Case Shiller: Housing Recovery Hoorah! (Or Is It a Decline?)
Here's what's really going on: Standard & Poor's Case Shiller Index has been flat since last fall.
Over the last three years, the index has moved boldly almost every month, rising or falling by several points or well over 1 percent.
But after the brief recovery in home prices last summer, the index has barely moved since September.
Changes to home prices have become so tiny that indicators like Case Shiller have become like Rorschach inkblots -- journalists and economists can see whatever they want in them, if they squint hard enough.
If you want to highlight the end of the housing crash (for now) and fondly remember the price increases of last summer, you'll join the Associated Press and proclaim that: "Home Price Index Shows First Annual Gain in 10 Years." It's true: Over the 12 months that ended this February Case Shiller's 10-city index is up 1.4 percent and the 20-city index is up 0.6 percent. That's the first 12 months in which the index moved up since December 2006. But almost all of that improvement for the index took place last summer, before home prices flattened out.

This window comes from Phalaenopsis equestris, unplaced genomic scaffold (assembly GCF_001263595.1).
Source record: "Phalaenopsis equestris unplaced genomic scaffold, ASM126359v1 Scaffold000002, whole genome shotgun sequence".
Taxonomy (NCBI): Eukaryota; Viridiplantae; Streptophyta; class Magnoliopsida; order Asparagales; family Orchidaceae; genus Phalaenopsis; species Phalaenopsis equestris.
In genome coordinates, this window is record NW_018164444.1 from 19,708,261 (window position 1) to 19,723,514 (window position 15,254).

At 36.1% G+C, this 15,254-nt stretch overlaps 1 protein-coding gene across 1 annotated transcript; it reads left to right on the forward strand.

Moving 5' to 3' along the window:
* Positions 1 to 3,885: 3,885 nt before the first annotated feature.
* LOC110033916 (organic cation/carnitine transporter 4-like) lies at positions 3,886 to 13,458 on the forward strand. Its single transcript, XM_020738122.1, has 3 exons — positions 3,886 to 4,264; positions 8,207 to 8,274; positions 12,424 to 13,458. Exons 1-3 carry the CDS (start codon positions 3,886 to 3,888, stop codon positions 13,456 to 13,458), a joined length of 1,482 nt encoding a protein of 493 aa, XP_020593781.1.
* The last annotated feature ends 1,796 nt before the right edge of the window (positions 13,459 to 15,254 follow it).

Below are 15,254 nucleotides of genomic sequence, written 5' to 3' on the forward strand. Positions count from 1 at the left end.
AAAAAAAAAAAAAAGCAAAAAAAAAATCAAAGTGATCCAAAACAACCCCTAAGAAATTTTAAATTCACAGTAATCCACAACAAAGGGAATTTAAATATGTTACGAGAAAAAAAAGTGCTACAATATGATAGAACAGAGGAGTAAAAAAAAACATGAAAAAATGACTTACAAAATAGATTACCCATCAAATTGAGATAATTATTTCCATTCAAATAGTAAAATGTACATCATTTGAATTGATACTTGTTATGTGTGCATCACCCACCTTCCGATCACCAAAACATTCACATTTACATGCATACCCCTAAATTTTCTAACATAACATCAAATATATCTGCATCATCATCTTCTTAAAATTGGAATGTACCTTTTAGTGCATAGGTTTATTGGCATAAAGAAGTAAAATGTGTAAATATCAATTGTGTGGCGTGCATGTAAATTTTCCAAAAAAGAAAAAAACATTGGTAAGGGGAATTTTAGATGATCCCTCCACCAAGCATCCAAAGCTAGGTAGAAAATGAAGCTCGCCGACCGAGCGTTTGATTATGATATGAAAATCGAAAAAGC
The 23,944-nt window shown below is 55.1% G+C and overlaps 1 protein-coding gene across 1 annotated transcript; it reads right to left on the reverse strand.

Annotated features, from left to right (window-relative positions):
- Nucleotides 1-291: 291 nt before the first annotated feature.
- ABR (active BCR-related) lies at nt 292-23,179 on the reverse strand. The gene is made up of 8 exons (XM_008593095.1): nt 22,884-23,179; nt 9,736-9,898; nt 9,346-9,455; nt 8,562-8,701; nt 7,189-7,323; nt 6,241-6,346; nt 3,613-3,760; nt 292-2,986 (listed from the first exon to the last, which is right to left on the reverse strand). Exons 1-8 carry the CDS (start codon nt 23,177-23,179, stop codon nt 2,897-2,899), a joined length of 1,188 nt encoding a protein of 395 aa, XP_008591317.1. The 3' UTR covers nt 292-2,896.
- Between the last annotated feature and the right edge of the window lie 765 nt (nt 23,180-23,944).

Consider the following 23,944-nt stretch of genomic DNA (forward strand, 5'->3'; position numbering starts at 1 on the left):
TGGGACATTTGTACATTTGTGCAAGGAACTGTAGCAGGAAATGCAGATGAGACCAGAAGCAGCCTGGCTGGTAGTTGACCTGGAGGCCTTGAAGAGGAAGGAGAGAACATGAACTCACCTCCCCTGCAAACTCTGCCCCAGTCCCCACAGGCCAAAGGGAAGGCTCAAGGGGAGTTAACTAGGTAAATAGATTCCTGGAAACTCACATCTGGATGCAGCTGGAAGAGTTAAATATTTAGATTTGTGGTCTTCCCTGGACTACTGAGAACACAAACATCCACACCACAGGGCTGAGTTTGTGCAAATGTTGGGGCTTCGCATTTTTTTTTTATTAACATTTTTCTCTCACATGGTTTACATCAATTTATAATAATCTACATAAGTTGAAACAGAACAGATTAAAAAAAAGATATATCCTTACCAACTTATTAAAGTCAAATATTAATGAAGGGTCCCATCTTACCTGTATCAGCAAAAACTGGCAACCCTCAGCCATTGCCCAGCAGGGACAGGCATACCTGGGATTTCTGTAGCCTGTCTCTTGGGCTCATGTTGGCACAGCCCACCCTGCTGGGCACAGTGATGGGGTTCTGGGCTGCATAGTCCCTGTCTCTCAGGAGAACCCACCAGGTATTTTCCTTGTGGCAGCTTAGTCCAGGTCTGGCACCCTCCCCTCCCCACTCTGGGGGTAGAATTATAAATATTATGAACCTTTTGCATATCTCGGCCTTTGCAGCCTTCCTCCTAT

If you want to write about possibility that housing prices will crash again in what too many bloggers are calling "the dreaded double-dip," you'll point out, with the the L.A. Times and the Christian Science Monitor, that between January and February both Case Shiller's 10-city and 20-city index fell about 1 point, or less than 1 percent.
But, once again, that's small change for Case Shiller, which typically moves more boldly. Also, most of February's losses vanish if you add a seasonal adjustment--the seasonally adjusted 10-city index actually rises. Economists are now unhappy with the government's model for adjusting for the seasons, according to S&P. However, common sense still prevails, and common sense says that home prices are less strong in winter, which makes Case Shiller's slight drop from January to February even less impressive if you're looking for a trend beyond the cold weather.
Unless our economic recovery starts to move a little faster, Case Shiller is likely to continue its weak movements this spring, as growing demand for housing stimulated by the federal homebuyer tax credit is offset by continued high levels of foreclosures.
"It is too early to say that the housing market is recovering....We are not completely out of the woods yet," said David Blizter, S&P's chief economist.